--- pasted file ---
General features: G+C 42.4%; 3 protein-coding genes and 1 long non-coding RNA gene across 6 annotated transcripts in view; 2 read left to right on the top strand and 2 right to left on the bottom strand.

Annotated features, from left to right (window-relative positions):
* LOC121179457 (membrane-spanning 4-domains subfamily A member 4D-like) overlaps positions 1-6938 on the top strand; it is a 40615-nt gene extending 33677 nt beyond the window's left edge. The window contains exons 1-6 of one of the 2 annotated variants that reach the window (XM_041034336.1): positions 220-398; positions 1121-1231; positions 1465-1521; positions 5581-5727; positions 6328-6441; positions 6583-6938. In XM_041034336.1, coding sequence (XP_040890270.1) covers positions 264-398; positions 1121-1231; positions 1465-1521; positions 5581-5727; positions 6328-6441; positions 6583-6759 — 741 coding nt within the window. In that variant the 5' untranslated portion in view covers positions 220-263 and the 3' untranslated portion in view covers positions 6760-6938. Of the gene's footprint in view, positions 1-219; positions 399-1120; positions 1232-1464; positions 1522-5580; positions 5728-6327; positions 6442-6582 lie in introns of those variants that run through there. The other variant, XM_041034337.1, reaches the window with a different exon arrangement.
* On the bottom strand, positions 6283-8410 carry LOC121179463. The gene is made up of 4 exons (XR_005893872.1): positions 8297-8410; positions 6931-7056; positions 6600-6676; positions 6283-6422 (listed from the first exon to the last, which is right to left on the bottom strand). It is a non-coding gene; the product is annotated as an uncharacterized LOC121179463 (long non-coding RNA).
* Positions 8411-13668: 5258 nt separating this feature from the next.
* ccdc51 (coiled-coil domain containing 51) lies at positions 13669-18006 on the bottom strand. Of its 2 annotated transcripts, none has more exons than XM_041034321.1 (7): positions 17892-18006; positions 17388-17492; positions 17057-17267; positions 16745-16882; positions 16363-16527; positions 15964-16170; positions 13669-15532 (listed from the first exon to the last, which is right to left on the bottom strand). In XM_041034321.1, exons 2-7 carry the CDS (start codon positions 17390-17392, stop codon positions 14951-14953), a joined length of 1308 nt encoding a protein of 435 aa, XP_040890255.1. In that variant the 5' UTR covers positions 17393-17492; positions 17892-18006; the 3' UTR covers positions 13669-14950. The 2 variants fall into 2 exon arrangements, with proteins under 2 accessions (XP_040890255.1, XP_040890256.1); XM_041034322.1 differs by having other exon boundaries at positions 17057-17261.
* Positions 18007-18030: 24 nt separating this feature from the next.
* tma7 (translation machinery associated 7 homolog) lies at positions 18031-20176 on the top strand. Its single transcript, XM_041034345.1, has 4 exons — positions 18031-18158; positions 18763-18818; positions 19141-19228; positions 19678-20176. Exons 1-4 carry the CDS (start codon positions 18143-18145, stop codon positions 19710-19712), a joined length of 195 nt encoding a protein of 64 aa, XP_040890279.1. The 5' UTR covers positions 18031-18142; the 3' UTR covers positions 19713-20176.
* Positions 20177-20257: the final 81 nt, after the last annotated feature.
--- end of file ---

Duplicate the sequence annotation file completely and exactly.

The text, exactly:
General features: G+C 42.4%; 3 protein-coding genes and 1 long non-coding RNA gene across 6 annotated transcripts in view; 2 read left to right on the top strand and 2 right to left on the bottom strand.

Annotated features, from left to right (window-relative positions):
* LOC121179457 (membrane-spanning 4-domains subfamily A member 4D-like) overlaps positions 1-6938 on the top strand; it is a 40615-nt gene extending 33677 nt beyond the window's left edge. The window contains exons 1-6 of one of the 2 annotated variants that reach the window (XM_041034336.1): positions 220-398; positions 1121-1231; positions 1465-1521; positions 5581-5727; positions 6328-6441; positions 6583-6938. In XM_041034336.1, coding sequence (XP_040890270.1) covers positions 264-398; positions 1121-1231; positions 1465-1521; positions 5581-5727; positions 6328-6441; positions 6583-6759 — 741 coding nt within the window. In that variant the 5' untranslated portion in view covers positions 220-263 and the 3' untranslated portion in view covers positions 6760-6938. Of the gene's footprint in view, positions 1-219; positions 399-1120; positions 1232-1464; positions 1522-5580; positions 5728-6327; positions 6442-6582 lie in introns of those variants that run through there. The other variant, XM_041034337.1, reaches the window with a different exon arrangement.
* On the bottom strand, positions 6283-8410 carry LOC121179463. The gene is made up of 4 exons (XR_005893872.1): positions 8297-8410; positions 6931-7056; positions 6600-6676; positions 6283-6422 (listed from the first exon to the last, which is right to left on the bottom strand). It is a non-coding gene; the product is annotated as an uncharacterized LOC121179463 (long non-coding RNA).
* Positions 8411-13668: 5258 nt separating this feature from the next.
* ccdc51 (coiled-coil domain containing 51) lies at positions 13669-18006 on the bottom strand. Of its 2 annotated transcripts, none has more exons than XM_041034321.1 (7): positions 17892-18006; positions 17388-17492; positions 17057-17267; positions 16745-16882; positions 16363-16527; positions 15964-16170; positions 13669-15532 (listed from the first exon to the last, which is right to left on the bottom strand). In XM_041034321.1, exons 2-7 carry the CDS (start codon positions 17390-17392, stop codon positions 14951-14953), a joined length of 1308 nt encoding a protein of 435 aa, XP_040890255.1. In that variant the 5' UTR covers positions 17393-17492; positions 17892-18006; the 3' UTR covers positions 13669-14950. The 2 variants fall into 2 exon arrangements, with proteins under 2 accessions (XP_040890255.1, XP_040890256.1); XM_041034322.1 differs by having other exon boundaries at positions 17057-17261.
* Positions 18007-18030: 24 nt separating this feature from the next.
* tma7 (translation machinery associated 7 homolog) lies at positions 18031-20176 on the top strand. Its single transcript, XM_041034345.1, has 4 exons — positions 18031-18158; positions 18763-18818; positions 19141-19228; positions 19678-20176. Exons 1-4 carry the CDS (start codon positions 18143-18145, stop codon positions 19710-19712), a joined length of 195 nt encoding a protein of 64 aa, XP_040890279.1. The 5' UTR covers positions 18031-18142; the 3' UTR covers positions 19713-20176.
* Positions 20177-20257: the final 81 nt, after the last annotated feature.